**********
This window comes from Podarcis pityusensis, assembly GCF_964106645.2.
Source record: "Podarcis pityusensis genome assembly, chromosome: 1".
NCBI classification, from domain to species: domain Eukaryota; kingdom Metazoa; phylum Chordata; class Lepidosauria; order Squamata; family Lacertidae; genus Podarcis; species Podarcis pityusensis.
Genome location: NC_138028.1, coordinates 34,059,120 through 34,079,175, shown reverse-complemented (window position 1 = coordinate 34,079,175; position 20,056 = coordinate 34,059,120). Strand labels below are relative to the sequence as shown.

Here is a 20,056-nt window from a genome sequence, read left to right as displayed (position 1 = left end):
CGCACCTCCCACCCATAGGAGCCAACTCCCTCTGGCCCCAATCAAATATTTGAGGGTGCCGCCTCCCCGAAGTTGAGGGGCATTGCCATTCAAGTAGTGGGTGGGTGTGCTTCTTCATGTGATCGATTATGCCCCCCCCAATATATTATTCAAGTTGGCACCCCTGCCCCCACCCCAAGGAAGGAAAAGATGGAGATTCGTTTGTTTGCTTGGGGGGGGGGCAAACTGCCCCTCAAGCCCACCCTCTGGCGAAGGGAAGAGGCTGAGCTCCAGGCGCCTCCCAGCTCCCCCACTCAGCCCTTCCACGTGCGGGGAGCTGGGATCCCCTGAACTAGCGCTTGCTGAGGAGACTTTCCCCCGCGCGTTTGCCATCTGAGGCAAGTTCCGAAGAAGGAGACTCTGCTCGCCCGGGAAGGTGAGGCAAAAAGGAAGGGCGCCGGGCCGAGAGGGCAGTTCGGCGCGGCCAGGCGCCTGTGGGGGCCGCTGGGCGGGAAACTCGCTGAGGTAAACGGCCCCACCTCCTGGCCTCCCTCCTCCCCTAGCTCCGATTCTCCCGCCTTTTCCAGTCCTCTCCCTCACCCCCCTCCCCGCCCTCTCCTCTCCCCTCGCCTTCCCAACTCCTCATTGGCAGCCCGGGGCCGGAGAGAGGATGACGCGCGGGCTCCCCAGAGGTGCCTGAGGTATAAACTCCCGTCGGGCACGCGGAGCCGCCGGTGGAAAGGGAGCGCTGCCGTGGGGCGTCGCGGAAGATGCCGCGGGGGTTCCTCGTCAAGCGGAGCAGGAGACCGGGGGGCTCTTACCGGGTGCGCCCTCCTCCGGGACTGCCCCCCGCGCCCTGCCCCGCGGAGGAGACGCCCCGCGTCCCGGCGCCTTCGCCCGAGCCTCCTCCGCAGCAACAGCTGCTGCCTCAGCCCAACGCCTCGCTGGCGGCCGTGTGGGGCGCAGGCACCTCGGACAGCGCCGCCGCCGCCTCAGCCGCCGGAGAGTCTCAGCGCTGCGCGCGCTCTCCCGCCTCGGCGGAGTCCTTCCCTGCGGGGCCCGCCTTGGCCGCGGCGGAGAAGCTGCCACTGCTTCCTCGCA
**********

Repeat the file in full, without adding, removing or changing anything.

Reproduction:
This window comes from Podarcis pityusensis, assembly GCF_964106645.2.
Source record: "Podarcis pityusensis genome assembly, chromosome: 1".
NCBI classification, from domain to species: domain Eukaryota; kingdom Metazoa; phylum Chordata; class Lepidosauria; order Squamata; family Lacertidae; genus Podarcis; species Podarcis pityusensis.
Genome location: NC_138028.1, coordinates 34,059,120 through 34,079,175, shown reverse-complemented (window position 1 = coordinate 34,079,175; position 20,056 = coordinate 34,059,120). Strand labels below are relative to the sequence as shown.

Here is a 20,056-nt window from a genome sequence, read left to right as displayed (position 1 = left end):
CGCACCTCCCACCCATAGGAGCCAACTCCCTCTGGCCCCAATCAAATATTTGAGGGTGCCGCCTCCCCGAAGTTGAGGGGCATTGCCATTCAAGTAGTGGGTGGGTGTGCTTCTTCATGTGATCGATTATGCCCCCCCCAATATATTATTCAAGTTGGCACCCCTGCCCCCACCCCAAGGAAGGAAAAGATGGAGATTCGTTTGTTTGCTTGGGGGGGGGGCAAACTGCCCCTCAAGCCCACCCTCTGGCGAAGGGAAGAGGCTGAGCTCCAGGCGCCTCCCAGCTCCCCCACTCAGCCCTTCCACGTGCGGGGAGCTGGGATCCCCTGAACTAGCGCTTGCTGAGGAGACTTTCCCCCGCGCGTTTGCCATCTGAGGCAAGTTCCGAAGAAGGAGACTCTGCTCGCCCGGGAAGGTGAGGCAAAAAGGAAGGGCGCCGGGCCGAGAGGGCAGTTCGGCGCGGCCAGGCGCCTGTGGGGGCCGCTGGGCGGGAAACTCGCTGAGGTAAACGGCCCCACCTCCTGGCCTCCCTCCTCCCCTAGCTCCGATTCTCCCGCCTTTTCCAGTCCTCTCCCTCACCCCCCTCCCCGCCCTCTCCTCTCCCCTCGCCTTCCCAACTCCTCATTGGCAGCCCGGGGCCGGAGAGAGGATGACGCGCGGGCTCCCCAGAGGTGCCTGAGGTATAAACTCCCGTCGGGCACGCGGAGCCGCCGGTGGAAAGGGAGCGCTGCCGTGGGGCGTCGCGGAAGATGCCGCGGGGGTTCCTCGTCAAGCGGAGCAGGAGACCGGGGGGCTCTTACCGGGTGCGCCCTCCTCCGGGACTGCCCCCCGCGCCCTGCCCCGCGGAGGAGACGCCCCGCGTCCCGGCGCCTTCGCCCGAGCCTCCTCCGCAGCAACAGCTGCTGCCTCAGCCCAACGCCTCGCTGGCGGCCGTGTGGGGCGCAGGCACCTCGGACAGCGCCGCCGCCGCCTCAGCCGCCGGAGAGTCTCAGCGCTGCGCGCGCTCTCCCGCCTCGGCGGAGTCCTTCCCTGCGGGGCCCGCCTTGGCCGCGGCGGAGAAGCTGCCACTGCTTCCTCGCA